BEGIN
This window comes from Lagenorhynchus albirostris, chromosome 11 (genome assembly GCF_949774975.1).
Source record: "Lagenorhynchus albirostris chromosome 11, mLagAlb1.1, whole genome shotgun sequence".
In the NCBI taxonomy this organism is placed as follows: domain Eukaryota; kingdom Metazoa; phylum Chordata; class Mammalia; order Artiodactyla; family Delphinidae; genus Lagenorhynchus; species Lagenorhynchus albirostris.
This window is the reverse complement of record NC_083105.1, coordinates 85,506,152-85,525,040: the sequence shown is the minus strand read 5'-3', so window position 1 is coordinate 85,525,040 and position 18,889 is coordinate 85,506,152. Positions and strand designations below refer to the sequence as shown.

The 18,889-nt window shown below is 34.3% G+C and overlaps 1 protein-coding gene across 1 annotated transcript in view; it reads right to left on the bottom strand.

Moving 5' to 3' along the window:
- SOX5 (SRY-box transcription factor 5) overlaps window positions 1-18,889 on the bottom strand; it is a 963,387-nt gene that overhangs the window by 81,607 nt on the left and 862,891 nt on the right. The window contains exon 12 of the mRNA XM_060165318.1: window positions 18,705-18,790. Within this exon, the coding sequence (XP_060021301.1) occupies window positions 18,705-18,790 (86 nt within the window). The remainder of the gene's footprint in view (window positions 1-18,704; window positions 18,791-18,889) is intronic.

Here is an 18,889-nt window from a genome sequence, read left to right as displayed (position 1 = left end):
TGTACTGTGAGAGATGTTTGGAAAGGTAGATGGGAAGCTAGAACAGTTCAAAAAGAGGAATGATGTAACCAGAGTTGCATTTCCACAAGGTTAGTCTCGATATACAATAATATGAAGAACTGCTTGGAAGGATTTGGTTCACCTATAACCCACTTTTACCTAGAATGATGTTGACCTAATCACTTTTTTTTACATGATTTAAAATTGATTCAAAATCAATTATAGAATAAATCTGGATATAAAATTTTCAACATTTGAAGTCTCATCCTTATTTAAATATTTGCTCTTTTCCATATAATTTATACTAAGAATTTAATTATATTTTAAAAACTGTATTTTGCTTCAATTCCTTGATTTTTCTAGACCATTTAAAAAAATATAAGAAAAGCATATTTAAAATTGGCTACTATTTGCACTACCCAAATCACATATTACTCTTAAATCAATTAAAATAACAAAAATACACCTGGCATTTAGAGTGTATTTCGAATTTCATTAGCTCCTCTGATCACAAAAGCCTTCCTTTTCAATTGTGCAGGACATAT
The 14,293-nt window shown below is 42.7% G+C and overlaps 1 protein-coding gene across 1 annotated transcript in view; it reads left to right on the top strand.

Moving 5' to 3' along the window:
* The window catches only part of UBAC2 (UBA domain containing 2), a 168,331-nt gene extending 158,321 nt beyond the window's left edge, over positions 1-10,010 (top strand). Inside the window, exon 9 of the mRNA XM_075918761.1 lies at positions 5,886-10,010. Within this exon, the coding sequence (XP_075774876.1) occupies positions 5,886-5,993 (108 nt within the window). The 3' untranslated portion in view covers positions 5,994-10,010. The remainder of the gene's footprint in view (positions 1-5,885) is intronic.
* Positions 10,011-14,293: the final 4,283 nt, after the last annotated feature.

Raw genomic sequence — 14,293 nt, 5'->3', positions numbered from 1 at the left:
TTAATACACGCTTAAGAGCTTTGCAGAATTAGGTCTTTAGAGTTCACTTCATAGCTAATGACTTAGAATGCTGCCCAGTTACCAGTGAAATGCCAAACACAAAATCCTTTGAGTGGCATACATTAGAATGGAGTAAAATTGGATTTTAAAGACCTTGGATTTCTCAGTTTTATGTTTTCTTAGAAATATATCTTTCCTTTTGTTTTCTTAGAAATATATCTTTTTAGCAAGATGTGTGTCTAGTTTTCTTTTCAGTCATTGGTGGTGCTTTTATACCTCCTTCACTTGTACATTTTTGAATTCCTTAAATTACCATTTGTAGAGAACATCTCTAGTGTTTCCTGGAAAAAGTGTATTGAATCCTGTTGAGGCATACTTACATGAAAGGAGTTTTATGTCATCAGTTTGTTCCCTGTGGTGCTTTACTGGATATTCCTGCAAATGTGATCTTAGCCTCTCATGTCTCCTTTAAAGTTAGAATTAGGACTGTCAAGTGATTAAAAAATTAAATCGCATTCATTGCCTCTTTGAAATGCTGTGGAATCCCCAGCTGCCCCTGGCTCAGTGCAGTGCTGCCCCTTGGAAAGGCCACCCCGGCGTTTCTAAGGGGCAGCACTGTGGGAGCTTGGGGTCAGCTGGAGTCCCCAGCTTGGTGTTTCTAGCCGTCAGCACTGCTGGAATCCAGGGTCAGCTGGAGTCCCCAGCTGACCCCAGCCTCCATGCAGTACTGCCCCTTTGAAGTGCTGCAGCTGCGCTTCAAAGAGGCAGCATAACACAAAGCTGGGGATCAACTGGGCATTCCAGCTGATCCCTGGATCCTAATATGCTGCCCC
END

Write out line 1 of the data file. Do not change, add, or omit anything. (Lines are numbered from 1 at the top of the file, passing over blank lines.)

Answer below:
This window comes from Lagenorhynchus albirostris, chromosome 11 (genome assembly GCF_949774975.1).